Energy efficiency has long been a subject of advocacy and scrutiny for energy policy leaders, and recent technological advances have enabled a new forms of peak-demand-reducing energy efficiency programs, also known as “demand response” programs (DR). The Climate & Energy Policy Lab (“CEPL”) collaborated with the US Department of Energy’s Oak Ridge National Laboratory (ORNL) to examine the economic potential for DR programs during the summer of 2011, through the newly-created “Grid Innovation Leaders Fellowship” program funded by the US Department of Energy’s Office of Electricity Reliability.
Working with Stanton W. Hadley, a senior researcher in ORNL's Energy and Environmental Systems Directorate, CEPL member Alexander Smith constructed a spreadsheet model to calculate the total capital cost related to achieving annual increments of demand response potential peak demand reductions. Hadley and Smith used this model to advise the Eastern Interconnection Planning Collaborative (EIPC), a delphi gathering of stakeholders and policy-makers from the electricity industry, state governments, and environmental and consumer advocacy groups; EIPC’s responsibility to collectively plan the future of the eastern half of the national grid (the Eastern Interconnection) necessitated forecasts of demand response program implementation across several states, and Hadley and Smith’s model provided social costs through which EIPC could compare demand response to electricity generation technologies used to meet peak load reductions.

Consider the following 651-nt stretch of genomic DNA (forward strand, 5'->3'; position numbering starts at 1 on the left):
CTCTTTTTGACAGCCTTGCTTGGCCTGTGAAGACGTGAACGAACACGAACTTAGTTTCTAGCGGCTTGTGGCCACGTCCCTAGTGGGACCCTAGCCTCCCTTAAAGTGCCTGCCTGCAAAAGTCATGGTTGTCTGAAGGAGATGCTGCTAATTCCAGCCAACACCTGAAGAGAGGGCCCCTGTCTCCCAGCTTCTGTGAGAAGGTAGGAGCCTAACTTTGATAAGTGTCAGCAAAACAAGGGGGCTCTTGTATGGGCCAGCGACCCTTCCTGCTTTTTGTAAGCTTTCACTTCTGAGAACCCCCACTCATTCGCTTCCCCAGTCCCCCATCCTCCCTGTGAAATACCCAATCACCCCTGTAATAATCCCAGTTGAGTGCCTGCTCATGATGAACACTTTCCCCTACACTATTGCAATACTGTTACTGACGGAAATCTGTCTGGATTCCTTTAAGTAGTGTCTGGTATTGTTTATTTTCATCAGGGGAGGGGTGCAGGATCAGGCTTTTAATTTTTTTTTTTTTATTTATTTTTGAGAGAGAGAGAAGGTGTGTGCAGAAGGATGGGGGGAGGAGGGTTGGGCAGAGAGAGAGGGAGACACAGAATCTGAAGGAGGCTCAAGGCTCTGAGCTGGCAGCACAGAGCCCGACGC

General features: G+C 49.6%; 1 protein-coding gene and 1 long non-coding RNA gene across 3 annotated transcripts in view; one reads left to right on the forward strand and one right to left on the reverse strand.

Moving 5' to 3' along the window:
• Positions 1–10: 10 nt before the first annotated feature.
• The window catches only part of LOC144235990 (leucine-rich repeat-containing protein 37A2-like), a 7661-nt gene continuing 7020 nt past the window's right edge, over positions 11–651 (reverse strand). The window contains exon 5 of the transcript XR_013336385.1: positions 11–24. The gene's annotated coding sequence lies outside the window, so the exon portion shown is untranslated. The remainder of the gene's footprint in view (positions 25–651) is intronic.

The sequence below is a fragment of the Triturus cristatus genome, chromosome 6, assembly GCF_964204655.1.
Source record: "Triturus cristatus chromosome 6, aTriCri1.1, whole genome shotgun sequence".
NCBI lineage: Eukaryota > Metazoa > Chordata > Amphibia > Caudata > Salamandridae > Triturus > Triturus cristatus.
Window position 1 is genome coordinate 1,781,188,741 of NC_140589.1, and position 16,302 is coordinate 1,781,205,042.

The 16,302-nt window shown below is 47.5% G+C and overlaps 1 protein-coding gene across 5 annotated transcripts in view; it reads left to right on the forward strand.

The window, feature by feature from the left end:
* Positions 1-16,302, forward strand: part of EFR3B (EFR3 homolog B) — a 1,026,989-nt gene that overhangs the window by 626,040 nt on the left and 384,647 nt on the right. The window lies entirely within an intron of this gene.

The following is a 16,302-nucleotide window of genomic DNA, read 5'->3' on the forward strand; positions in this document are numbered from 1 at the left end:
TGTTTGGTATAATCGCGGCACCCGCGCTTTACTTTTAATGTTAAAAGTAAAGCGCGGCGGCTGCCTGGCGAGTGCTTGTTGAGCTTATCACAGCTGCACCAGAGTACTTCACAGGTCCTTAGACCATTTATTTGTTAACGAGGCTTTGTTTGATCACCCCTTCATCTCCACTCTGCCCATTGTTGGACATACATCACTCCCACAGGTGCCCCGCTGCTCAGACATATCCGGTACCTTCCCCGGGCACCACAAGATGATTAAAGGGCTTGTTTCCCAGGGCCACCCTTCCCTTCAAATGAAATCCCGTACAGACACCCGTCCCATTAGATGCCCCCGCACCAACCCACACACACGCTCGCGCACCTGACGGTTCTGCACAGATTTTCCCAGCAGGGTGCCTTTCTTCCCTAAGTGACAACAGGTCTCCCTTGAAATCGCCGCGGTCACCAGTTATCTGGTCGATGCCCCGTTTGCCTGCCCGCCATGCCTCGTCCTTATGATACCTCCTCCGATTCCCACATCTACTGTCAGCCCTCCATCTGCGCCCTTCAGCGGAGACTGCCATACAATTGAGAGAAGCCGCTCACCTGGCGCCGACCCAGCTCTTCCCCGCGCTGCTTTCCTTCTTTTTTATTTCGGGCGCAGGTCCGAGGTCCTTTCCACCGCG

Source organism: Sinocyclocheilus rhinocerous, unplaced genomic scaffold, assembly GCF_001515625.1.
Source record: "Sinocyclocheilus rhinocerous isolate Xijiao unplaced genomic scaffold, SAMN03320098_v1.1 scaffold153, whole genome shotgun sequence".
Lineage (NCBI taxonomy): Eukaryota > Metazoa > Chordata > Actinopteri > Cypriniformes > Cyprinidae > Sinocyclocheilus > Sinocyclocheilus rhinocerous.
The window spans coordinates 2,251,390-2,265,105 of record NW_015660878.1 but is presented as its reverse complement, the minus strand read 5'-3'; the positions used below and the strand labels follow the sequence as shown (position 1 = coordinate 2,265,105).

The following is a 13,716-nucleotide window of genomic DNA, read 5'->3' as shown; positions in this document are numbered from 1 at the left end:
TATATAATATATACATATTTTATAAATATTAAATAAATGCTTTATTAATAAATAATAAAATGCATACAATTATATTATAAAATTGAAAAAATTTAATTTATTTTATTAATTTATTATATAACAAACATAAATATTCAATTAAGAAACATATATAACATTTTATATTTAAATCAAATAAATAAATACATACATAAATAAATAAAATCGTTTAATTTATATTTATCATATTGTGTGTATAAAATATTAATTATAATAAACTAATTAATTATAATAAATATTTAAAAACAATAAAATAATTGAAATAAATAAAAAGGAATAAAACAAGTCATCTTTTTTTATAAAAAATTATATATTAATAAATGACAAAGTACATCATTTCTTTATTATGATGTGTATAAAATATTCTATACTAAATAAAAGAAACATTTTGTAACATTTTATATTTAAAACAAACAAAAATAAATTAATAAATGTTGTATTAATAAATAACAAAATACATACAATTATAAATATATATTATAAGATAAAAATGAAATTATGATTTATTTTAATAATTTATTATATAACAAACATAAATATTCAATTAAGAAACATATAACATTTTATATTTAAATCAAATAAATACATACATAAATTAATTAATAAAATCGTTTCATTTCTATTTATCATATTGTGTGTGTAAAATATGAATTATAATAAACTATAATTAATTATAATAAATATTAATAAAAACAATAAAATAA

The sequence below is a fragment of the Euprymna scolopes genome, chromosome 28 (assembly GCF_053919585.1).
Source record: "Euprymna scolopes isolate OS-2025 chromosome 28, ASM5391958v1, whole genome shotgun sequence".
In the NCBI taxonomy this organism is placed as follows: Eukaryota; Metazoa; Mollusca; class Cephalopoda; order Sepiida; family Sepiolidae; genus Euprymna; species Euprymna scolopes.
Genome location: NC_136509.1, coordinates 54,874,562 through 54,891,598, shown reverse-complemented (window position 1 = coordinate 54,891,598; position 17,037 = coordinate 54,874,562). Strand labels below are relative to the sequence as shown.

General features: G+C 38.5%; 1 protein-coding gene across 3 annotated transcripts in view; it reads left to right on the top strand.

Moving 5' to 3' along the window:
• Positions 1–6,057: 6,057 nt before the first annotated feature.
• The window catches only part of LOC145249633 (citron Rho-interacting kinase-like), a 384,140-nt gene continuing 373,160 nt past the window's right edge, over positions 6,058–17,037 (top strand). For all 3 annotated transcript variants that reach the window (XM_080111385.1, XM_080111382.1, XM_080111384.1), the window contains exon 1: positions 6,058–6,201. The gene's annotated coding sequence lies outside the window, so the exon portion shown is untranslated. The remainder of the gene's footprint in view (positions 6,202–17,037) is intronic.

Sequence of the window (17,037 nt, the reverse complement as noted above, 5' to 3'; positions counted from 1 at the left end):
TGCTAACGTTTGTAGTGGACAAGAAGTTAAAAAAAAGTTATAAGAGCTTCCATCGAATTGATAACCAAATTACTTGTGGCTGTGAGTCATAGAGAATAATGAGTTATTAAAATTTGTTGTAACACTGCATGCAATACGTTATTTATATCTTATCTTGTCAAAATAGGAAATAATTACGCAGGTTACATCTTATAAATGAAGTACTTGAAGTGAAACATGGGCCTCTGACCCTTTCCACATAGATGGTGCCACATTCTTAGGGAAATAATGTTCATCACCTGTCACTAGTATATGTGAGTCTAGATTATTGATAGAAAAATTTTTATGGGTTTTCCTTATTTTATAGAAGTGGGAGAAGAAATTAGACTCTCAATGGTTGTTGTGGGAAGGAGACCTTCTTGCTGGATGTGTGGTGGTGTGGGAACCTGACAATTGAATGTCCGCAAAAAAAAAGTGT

- Alexander M. Smith: asmith313 [at] gatech.edu
- Stanton W. Hadley: hadleysw [at] ornl.gov